There are a few common ingredients for a good Celtic punk album; mix a mandolin (Tony Duggins), a tin whistle (Aaron Duggins), and a fiddle player (Manthe) with a song about beer and a sing-along chorus. You get extra points for a guy playing the spoon and the bodhran. Someone has got to sing about their own funeral arrangements, someone needs to break a heart, at least half the songs should double as a last-call-at-the-bar anthem, and the Church needs to be mentioned at least once.
The Tossers‘ “Emerald City” hits all of those marks, within the first 2 ½ minutes. The album is, undoubtedly, Irish to the bone.
How The Tossers haven’t reached the level of mainstream popularity that other Celtic Punk bands have is due largely in part to the same elements of their sound that make them great. “Emerald City”, like much of the band’s back catalog is heavy on the Celtic and a bit lighter on the punk. This album, like the ones before, lacks an obvious single primed for cross-over success. However, it’s an album perfectly timed for a near St Pat’s release date, and true to the band’s sound.
For those who enjoy a more balanced blend of Punk and Celtic, tracks like “Here’s to a Drink With You” will not disappoint. Singing about early AM drinks in Chicago’s Irish sections, the track clocks in at a little under 2 minutes and is filled with the underdog fighting spirit you’ve come to expect in the sub-genre. Similarly, “Where the Beer and Whiskey Flow” and “Break of Dawn” are easily two of the most uptempo tracks on the album. If they sound tame in comparison to bands like Dropkick Murphys, it’s important to realize that The Tossers already had two albums out before DM even formed. The Tossers aren’t trying to mimic anyone here; they simply are performing however they want to.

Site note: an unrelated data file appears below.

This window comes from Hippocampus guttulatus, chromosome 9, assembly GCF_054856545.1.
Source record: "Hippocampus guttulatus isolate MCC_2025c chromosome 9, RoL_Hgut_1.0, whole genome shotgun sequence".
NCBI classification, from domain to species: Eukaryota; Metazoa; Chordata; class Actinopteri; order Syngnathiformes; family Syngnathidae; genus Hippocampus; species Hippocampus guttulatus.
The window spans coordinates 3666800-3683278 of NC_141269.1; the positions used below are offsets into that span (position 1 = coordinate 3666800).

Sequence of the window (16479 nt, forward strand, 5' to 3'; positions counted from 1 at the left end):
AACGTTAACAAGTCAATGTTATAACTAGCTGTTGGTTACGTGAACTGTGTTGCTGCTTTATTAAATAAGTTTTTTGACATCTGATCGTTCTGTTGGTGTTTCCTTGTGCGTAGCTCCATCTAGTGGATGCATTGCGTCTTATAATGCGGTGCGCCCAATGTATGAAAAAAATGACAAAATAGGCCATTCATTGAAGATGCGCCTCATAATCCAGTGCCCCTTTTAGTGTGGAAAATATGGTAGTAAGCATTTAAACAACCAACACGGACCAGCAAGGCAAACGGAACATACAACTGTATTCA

The obligatory nod to Celtic music past is here, with the blink-and-you’ll-miss-it “Bombo Lane.” Yet, the highlight of “Emerald City” in terms of bravery, has got to be “Wherever You Go.” In one song, the band flows through my four major types of Celtic Punk sub-classifications: Bar fight song, Pub last-call sing along, Jig, and Lullaby. The transition between the types in this 5 minute song isn’t entirely seamless, but it’s ambitiously noteworthy all the same.
While some Celtic Punk fans might feel as if they have heard some of these chorus’ before (“God Bless You” or the title track about growing up as an Irish immigrant), “Emerald City” is still a solid album. Almost 20 years later, The Tossers know who they are, what they sound like, and what they’ve got to say. Nothing here is particularly groundbreaking, but that doesn’t mean it’s not any good.
“Emerald City” is available now. Slainte!